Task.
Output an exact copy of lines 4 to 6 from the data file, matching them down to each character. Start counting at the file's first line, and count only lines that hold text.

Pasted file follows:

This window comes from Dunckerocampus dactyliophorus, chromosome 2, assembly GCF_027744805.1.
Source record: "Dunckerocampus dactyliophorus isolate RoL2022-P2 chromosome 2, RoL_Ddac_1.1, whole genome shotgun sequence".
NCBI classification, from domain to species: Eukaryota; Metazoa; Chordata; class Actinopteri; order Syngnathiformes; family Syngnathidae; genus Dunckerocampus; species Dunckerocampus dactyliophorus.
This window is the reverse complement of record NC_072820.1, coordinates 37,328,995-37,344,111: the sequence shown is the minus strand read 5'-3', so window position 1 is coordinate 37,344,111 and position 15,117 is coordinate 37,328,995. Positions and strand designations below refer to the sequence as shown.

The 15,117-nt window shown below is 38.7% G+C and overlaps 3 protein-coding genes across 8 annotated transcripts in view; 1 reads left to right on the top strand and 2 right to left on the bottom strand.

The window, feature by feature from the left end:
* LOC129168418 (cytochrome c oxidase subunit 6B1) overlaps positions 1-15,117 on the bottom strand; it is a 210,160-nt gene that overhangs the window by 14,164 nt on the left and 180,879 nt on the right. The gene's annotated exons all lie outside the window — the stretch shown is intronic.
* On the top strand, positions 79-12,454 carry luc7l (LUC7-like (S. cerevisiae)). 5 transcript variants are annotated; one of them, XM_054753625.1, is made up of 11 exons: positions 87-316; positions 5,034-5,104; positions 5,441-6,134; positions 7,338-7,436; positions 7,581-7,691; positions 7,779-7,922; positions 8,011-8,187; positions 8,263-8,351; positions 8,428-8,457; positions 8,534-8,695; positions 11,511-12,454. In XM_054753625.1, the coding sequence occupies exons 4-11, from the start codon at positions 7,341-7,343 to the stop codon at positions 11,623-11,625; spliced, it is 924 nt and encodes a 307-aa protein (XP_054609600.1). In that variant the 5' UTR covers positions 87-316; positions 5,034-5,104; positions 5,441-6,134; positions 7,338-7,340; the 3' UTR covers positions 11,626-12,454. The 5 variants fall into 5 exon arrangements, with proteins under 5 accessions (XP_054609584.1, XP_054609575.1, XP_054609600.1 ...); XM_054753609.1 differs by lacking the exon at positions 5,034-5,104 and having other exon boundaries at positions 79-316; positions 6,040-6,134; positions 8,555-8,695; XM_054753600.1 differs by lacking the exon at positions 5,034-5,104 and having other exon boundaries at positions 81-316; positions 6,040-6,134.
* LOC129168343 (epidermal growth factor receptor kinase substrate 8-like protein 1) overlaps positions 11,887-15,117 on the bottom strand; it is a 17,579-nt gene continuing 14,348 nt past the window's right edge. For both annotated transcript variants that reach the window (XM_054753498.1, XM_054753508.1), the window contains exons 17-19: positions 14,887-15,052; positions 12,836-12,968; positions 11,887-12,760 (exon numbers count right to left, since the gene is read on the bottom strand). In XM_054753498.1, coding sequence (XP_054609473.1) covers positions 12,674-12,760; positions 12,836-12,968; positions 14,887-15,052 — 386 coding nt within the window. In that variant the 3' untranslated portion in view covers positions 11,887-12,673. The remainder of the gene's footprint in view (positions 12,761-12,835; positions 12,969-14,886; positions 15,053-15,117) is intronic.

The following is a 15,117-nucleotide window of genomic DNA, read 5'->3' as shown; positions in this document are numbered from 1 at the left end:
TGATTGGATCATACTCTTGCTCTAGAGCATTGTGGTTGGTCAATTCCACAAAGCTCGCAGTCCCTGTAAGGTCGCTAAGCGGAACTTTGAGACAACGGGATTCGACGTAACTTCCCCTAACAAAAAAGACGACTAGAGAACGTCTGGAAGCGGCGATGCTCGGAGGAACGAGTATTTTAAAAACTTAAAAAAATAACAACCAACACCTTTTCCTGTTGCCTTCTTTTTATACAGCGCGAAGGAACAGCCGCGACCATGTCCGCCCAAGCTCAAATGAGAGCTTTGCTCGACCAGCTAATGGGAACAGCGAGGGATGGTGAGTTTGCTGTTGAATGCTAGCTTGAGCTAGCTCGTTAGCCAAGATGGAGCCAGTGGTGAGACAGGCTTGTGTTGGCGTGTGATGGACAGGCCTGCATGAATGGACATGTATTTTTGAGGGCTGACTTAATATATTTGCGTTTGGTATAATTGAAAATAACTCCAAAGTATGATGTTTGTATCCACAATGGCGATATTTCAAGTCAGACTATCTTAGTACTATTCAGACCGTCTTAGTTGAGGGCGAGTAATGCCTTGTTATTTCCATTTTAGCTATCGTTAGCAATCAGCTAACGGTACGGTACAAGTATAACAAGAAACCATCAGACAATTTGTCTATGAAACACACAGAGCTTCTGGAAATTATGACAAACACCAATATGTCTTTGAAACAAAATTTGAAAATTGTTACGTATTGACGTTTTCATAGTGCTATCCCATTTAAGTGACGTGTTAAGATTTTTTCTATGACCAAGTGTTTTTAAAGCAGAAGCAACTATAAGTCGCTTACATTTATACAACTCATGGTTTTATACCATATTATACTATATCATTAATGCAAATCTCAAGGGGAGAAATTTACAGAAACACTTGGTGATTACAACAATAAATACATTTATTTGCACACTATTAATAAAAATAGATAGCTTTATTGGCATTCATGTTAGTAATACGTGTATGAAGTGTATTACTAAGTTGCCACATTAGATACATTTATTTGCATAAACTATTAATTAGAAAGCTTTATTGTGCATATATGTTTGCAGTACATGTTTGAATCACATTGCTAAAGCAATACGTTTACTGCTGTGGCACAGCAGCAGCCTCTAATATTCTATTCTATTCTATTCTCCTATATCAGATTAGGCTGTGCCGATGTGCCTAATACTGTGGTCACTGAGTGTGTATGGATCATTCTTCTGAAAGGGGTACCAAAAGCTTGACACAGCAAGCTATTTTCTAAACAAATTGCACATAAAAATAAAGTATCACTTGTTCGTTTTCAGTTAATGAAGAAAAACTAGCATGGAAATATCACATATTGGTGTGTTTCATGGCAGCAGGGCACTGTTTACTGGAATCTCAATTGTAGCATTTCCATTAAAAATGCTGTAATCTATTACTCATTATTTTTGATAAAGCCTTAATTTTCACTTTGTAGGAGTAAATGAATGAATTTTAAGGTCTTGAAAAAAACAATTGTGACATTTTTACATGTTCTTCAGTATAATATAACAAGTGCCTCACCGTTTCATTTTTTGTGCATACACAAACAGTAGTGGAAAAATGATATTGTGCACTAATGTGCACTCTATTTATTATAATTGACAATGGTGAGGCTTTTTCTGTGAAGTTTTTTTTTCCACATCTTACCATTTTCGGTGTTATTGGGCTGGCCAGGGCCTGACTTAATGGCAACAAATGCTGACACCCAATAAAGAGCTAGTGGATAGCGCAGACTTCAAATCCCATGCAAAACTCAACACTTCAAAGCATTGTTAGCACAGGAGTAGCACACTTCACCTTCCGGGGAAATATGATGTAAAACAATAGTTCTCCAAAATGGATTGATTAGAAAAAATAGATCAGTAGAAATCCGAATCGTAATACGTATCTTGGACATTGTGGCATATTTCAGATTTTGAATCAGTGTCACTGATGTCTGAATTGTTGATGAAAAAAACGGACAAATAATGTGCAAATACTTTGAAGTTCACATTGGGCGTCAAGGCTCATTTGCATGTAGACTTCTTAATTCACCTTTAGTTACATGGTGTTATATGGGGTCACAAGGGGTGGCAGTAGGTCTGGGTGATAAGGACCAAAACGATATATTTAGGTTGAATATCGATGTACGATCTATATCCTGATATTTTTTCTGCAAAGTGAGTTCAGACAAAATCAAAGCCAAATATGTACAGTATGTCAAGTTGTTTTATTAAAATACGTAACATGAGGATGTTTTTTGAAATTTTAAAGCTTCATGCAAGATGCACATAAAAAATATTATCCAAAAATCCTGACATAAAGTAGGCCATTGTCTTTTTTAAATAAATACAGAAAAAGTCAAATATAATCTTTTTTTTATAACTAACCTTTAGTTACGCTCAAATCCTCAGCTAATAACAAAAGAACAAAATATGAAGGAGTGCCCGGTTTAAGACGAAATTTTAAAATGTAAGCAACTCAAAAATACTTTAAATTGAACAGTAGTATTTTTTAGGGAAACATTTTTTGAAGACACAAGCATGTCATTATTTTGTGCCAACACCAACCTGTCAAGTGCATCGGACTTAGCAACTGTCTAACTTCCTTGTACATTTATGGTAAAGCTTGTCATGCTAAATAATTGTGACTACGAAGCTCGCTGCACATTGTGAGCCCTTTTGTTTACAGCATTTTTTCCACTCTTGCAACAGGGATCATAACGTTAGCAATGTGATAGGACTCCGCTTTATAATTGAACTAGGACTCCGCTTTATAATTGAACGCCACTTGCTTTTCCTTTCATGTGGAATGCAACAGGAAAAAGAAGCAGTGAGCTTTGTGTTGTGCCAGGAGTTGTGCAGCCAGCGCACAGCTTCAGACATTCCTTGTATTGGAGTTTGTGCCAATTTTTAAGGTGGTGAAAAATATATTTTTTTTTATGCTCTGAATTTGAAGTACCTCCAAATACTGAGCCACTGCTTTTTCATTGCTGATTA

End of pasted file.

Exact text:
This window is the reverse complement of record NC_072820.1, coordinates 37,328,995-37,344,111: the sequence shown is the minus strand read 5'-3', so window position 1 is coordinate 37,344,111 and position 15,117 is coordinate 37,328,995. Positions and strand designations below refer to the sequence as shown.

The 15,117-nt window shown below is 38.7% G+C and overlaps 3 protein-coding genes across 8 annotated transcripts in view; 1 reads left to right on the top strand and 2 right to left on the bottom strand.

The window, feature by feature from the left end: